Mental Health Awareness Month

Employee mental health is an increasingly pressing issue in today's fast-paced and demanding work environments. With Mental Health Awareness Month providing a valuable opportunity to raise awareness, it is essential for employers to revisit the fundamentals of workplace mental health and ensure they are providing adequate support to their workforce.

Unfortunately, a recent survey, the State of Workforce Mental Health, revealed that nearly two-thirds of managers feel unprepared to assist their teams in this area since the onset of the pandemic.

Become a Subscriber

Please purchase a subscription to continue reading this article.

Subscribe Now

In order to address this knowledge gap, organizations must develop a better understanding of their employees' mental health needs and provide the necessary resources for their treatment. It is equally crucial for employees themselves to actively request workplace mental health programs.

Numerous workplace risk factors are known to impair mental health, yet only 46% of workers openly discuss their mental well-being. Surprisingly, even though 60% of employees acknowledge that their mental health has negatively impacted their work, most do not receive the help they need.

Mental Health Awareness Month serves as an excellent platform to raise awareness about mental health, educate individuals about available services, and foster discussions on overcoming mental health challenges.

However, many employees feel uncomfortable discussing their mental health issues with their employers. According to a recent study by Paychex, 54% of respondents admitted discomfort when talking to their managers about their mental health, and 29% expressed concerns about potential negative repercussions such as missing out on promotions, termination, or furlough.

Investing in workplace mental health is crucial for organizations to demonstrate their commitment to their employees' well-being and boost overall staff performance.

Microsoft is an example of a company where employees naturally share their mental health stories. In an interview, Sonja Kellen, a representative from Microsoft, stated that many leaders within the company have openly shared their personal challenges or witnessed others doing so.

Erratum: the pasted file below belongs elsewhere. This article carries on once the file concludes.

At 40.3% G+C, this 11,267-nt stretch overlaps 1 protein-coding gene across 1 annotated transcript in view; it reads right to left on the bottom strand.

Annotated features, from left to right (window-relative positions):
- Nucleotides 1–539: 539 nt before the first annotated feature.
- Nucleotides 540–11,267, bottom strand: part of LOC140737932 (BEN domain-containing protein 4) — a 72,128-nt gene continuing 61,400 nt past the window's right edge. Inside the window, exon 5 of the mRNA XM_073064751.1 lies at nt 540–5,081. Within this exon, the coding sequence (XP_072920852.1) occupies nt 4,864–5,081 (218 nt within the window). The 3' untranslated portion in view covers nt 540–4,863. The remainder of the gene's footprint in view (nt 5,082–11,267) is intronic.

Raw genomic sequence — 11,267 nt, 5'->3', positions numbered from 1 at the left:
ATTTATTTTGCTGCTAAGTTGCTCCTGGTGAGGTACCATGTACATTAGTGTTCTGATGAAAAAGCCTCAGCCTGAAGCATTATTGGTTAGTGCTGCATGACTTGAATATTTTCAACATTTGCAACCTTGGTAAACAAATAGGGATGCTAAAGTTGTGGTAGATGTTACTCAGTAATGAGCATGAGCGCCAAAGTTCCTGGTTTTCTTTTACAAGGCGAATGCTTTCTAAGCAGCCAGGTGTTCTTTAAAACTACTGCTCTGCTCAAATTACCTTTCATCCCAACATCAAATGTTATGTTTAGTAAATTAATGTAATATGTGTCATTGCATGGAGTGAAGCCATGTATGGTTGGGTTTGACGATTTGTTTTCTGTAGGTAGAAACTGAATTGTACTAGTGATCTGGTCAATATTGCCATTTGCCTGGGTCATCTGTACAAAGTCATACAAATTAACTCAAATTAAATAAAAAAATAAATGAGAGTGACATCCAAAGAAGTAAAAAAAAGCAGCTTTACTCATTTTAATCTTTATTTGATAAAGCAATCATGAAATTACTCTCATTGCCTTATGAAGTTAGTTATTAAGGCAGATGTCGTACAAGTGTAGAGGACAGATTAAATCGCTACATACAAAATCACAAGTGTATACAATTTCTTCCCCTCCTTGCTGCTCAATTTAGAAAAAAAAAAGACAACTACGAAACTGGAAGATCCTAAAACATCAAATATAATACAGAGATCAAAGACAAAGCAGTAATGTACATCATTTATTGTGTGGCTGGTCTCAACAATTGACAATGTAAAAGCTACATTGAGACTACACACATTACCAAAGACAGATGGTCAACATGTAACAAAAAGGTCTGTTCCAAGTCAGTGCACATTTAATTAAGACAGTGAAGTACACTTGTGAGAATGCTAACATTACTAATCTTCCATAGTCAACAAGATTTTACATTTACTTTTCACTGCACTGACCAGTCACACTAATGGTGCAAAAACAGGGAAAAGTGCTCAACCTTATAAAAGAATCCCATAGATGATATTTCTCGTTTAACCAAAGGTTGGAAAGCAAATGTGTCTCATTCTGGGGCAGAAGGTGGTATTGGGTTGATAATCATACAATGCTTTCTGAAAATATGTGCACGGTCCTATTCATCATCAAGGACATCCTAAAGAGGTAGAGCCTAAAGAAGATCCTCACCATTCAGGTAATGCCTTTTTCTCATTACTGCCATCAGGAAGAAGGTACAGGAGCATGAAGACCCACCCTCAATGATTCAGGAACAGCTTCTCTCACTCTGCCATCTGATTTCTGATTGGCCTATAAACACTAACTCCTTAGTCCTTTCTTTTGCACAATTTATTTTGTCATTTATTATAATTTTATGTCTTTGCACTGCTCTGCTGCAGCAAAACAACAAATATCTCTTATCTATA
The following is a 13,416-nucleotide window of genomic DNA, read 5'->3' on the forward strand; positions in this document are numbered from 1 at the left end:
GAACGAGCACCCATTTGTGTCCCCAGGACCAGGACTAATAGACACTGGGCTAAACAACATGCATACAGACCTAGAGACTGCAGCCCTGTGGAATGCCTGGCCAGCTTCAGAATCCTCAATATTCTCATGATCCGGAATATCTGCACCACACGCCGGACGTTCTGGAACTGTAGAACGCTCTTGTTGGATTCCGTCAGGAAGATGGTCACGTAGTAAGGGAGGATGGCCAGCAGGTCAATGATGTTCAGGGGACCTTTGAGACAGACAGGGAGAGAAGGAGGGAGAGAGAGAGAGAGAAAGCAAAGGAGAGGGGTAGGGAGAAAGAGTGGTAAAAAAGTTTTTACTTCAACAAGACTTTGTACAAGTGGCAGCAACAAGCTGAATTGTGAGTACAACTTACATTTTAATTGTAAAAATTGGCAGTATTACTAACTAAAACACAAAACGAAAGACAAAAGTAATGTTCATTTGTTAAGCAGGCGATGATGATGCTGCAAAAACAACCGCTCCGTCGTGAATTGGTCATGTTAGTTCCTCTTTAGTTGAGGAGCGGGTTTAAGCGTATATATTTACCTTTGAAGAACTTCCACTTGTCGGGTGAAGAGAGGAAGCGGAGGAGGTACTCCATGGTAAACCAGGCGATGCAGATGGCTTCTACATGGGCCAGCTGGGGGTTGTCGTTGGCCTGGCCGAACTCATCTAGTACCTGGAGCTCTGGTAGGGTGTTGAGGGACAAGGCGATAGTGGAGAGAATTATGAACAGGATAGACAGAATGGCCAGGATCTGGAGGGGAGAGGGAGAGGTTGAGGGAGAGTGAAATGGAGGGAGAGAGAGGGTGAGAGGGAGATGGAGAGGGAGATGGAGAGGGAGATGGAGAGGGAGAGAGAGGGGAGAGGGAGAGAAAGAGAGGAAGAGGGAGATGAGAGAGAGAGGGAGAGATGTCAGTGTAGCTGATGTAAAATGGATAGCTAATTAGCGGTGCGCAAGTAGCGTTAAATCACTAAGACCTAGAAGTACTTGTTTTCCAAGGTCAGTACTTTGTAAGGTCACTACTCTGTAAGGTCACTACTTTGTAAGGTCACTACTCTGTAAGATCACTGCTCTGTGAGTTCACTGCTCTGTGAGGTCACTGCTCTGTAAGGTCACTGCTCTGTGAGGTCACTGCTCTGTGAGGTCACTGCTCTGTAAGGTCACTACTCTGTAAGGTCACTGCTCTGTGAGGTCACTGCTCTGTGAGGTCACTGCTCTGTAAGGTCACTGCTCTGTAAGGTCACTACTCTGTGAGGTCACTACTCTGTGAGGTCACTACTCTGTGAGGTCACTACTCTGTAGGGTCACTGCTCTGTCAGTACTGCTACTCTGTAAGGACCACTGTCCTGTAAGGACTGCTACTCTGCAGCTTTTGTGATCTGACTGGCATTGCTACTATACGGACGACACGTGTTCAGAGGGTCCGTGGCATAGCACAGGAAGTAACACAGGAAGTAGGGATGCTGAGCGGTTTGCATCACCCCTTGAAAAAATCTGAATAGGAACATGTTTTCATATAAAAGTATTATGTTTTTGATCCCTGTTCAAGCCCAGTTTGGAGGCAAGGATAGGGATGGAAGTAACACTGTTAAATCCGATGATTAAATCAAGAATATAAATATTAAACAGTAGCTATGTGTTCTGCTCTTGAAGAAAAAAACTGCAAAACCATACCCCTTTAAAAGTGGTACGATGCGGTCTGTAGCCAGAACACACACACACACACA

Microsoft Cares, their employee assistance program, provides in-person, online, and phone counseling, support groups, and workshops for all employees.

Predictive analytics can play a pivotal role in identifying at-risk employees and providing proactive mental health support. By analyzing data from employee surveys, HR information, health insurance claims, and performance assessments, organizations can utilize people analytics to pinpoint mental health risk indicators.

This enables companies to gain a better understanding of employee well-being during Mental Health Awareness Month and improve workplace mental health and support. Deloitte reports that 78% of firms worldwide believe that employee well-being directly impacts performance.

While employee wellness programs have been in existence for some time, the focus has now shifted toward understanding the root causes of mental health issues. This deeper analysis allows organizations to uncover the factors that motivate employees, ultimately helping them achieve their organizational goals.

EY's "Better You" program is an example of such an initiative that supports employees' physical, financial, social, and emotional health. The program provides free resources to help employees strike a balance between work and personal life, including mindfulness training, meditation, online stress management tools, and training to recognize signs of distress in their networks.

In addition to these approaches, sentiment analysis, utilizing natural language processing, can further enhance proactive mental health care by analyzing written or spoken employee input. By identifying employee emotions and mental health issues, organizations can leverage these trends to gather additional data for effective mental health support.